If there is a second death that is not physical as you say, there must be a first death that is not physical either. :grin:

I might have missed it Jay, but I have not seen anything in your posts where you reference the first death (non physical).


(Sorry guys, but God plan of salvation is very symmetrical: 2 covenants, two judgments, two spiritual deaths, etc. :grin: )


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Re: THE Covenants

Postby Sonbeam on Sun Oct 04, 2015 4:33 pm

Jay Ross wrote:
Sonbeam wrote:To restate the purpose why I started this thread:

I believe the scriptures show that there are only two covenants, the Adamic and the New Covenant, that constitute the critical/essential framework God has used to effect His salvation process for men.

<snip>sonbeam


If the two covenants are the Adamic and the New Covenant, then I would suggest that these are simply identifying labels that people have used to create a shorthand method of identifying which covenant they are referring to.

The renewing of the Priestly Covenant found in Jeremiah 31 is better understood to be the renewing of the Mt Sinai Priestly Covenant in the order of Melchizedek, that was made before the nation rebelled while Moses was up on the mountain with God the first time. The Mosaic covenant was entered into later where the high priesthood of Aaron's line was established with a used by date attached. The Mosaic covenant is often referred to as the Old Covenant.

So yes, the "New Testament New Covenant" is simply a renewing/refurbishment of an older covenant as you are suggesting.


No, that is not what I am suggesting Jay. The Sinai Covenant was a conditional covenant made with the Israelites only and it did not offer eternal life. Its benefits were temporal and earthly.


Sadly, the introduced labels of "Old" and "New" very much clouds our understanding.


I agree. This is why I use the Adamic name for the first covenant. First covenant and second covenants are titles that I prefer for God's basic two covenant framework.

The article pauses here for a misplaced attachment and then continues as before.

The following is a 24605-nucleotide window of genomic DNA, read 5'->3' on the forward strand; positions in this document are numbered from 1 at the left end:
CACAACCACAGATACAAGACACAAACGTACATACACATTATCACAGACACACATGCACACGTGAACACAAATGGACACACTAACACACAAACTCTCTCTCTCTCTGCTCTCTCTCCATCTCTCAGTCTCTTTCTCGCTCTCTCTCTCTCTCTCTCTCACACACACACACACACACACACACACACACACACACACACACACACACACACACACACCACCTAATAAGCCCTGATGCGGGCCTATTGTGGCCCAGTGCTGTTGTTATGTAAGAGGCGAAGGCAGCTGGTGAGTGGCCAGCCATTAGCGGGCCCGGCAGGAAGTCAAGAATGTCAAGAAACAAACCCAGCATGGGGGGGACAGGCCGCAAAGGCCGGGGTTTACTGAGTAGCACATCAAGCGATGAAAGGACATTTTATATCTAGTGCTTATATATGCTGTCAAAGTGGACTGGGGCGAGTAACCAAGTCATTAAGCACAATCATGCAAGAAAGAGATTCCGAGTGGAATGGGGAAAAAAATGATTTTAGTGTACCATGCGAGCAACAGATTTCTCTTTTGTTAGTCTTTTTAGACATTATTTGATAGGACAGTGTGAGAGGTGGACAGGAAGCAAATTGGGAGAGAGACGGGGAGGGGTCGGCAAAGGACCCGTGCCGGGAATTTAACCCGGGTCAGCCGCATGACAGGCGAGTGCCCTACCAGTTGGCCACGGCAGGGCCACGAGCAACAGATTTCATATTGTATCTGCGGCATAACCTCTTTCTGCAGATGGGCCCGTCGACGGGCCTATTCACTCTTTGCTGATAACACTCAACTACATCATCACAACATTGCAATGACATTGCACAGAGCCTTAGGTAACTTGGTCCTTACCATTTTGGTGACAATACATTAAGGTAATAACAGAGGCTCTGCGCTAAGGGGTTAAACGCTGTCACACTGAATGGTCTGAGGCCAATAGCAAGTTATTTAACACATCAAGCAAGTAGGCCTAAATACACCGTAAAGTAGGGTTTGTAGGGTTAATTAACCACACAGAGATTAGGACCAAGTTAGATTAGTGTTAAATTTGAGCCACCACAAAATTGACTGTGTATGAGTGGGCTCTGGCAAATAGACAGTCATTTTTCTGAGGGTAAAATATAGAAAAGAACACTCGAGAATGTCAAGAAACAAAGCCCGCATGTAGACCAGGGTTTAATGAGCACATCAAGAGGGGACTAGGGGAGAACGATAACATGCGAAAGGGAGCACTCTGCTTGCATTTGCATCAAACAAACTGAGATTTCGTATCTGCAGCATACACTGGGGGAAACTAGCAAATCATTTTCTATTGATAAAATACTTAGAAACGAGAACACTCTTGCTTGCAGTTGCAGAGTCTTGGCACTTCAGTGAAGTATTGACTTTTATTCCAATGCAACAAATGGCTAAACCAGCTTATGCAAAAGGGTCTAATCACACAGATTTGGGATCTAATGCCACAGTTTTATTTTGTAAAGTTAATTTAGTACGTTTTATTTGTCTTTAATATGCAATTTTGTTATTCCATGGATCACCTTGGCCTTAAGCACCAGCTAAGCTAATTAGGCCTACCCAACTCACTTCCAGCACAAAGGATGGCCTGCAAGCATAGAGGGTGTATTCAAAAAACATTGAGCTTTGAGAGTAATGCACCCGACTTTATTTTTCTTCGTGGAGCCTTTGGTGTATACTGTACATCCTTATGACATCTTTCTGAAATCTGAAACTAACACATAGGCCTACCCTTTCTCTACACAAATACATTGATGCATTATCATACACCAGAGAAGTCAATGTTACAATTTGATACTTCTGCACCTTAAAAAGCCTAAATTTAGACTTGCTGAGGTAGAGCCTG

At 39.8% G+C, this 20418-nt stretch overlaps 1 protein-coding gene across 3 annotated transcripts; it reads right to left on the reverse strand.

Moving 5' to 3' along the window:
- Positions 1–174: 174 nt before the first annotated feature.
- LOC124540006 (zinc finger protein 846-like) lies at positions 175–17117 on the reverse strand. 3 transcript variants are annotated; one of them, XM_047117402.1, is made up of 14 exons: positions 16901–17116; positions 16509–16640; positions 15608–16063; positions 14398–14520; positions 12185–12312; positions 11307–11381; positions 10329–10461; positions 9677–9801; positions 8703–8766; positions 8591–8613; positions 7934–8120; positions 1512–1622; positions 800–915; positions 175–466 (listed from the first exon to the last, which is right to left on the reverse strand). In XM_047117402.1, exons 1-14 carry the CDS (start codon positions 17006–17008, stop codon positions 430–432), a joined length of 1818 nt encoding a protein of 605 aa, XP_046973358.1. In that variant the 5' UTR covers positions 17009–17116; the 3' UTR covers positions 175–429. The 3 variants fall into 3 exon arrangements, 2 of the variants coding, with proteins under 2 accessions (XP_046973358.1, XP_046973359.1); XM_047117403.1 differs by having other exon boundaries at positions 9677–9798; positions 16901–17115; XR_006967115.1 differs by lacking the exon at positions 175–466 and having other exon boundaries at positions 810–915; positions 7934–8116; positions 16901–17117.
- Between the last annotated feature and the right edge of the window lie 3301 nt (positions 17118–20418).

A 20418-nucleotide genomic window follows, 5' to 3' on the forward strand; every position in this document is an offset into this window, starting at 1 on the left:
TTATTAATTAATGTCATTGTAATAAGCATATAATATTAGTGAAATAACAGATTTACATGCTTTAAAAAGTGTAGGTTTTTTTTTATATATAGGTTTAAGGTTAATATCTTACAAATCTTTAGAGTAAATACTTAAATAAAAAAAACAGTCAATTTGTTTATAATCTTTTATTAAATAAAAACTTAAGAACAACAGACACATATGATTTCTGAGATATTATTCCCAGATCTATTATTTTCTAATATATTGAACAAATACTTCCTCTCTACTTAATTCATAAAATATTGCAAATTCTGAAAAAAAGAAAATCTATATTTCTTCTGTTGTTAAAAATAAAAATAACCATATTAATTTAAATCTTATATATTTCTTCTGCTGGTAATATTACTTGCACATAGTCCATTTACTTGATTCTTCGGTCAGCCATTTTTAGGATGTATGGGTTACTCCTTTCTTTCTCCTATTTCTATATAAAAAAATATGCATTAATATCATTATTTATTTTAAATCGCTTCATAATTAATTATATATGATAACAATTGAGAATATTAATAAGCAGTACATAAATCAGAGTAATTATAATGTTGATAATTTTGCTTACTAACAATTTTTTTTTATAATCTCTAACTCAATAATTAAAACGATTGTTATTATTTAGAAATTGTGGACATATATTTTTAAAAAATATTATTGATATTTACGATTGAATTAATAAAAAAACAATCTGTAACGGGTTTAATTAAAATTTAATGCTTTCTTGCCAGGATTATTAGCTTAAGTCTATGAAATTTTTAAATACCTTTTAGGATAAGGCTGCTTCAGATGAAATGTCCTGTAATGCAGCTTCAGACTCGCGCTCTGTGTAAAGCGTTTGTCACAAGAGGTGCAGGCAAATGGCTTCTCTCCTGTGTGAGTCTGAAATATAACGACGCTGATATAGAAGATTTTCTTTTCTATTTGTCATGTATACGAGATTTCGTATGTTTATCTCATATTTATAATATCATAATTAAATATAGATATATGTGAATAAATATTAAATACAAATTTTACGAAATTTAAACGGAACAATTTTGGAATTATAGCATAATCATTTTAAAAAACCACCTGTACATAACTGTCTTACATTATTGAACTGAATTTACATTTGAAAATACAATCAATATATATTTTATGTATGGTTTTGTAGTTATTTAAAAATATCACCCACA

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Re: THE Covenants

Postby Jay Ross on Mon Oct 05, 2015 2:08 am

The initial covenant with the nation of Israel where the nation of Israel would become a covenantal kingdom of priests unto God in the order of Melchizedek: -

Exodus 19:1-6: – 19:1 In the third month after the children of Israel had gone out of the land of Egypt, on the same day, they came to the Wilderness of Sinai. 2 For they had departed from Rephidim, had come to the Wilderness of Sinai, and camped in the wilderness. So Israel camped there before the mountain.

3 And Moses went up to God, and the Lord called to him from the mountain, saying, "Thus you shall say to the house of Jacob, and tell the children of Israel: 4 'You have seen what I did to the Egyptians, and how I bore you on eagles' wings and brought you to Myself. 5 Now therefore, if you will indeed obey My voice and keep My covenant, then you shall be a special treasure to Me above all people; for all the earth is Mine. 6 And you shall be to Me a kingdom of priests and a holy nation.' These are the words which you shall speak to the children of Israel."
NKJV


The acceptance by the people of this covenant and their subsequent consecration by Moses: -

Exodus 24:1-8: - 24:1 Now He said to Moses, "Come up to the Lord, you and Aaron, Nadab and Abihu, and seventy of the elders of Israel, and worship from afar. 2 And Moses alone shall come near the Lord, but they shall not come near; nor shall the people go up with him."

3 So Moses came and told the people all the words of the Lord and all the judgments. And all the people answered with one voice and said,"All the words which the Lord has said we will do." 4 And Moses wrote all the words of the Lord. And he rose early in the morning, and built an altar at the foot of the mountain, and twelve pillars according to the twelve tribes of Israel. 5 Then he sent young men of the children of Israel, who offered burnt offerings and sacrificed peace offerings of oxen to the Lord. 6 And Moses took half the blood and put it in basins, and half the blood he sprinkled on the altar. 7 Then he took the Book of the Covenant and read in the hearing of the people. And they said, "All that the Lord has said we will do, and be obedient." 8 And Moses took the blood, sprinkled it on the people, and said, "This is the blood of the covenant which the Lord has made with you according to all these words."
NKJV


The rebellion of the people against God and the covenant that they had entered into with God: -

Exodus 32:1-14: - 32:1 Now when the people saw that Moses delayed coming down from the mountain, the people gathered together to Aaron, and said to him, "Come, make us gods that shall go before us; for as for this Moses, the man who brought us up out of the land of Egypt, we do not know what has become of him."

2 And Aaron said to them, "Break off the golden earrings which are in the ears of your wives, your sons, and your daughters, and bring them to me." 3 So all the people broke off the golden earrings which were in their ears, and brought them to Aaron. 4 And he received the gold from their hand, and he fashioned it with an engraving tool, and made a molded calf.

Then they said, "This is your god, O Israel, that brought you out of the land of Egypt!"

5 So when Aaron saw it, he built an altar before it. And Aaron made a proclamation and said, "Tomorrow is a feast to the Lord." 6 Then they rose early on the next day, offered burnt offerings, and brought peace offerings; and the people sat down to eat and drink, and rose up to play.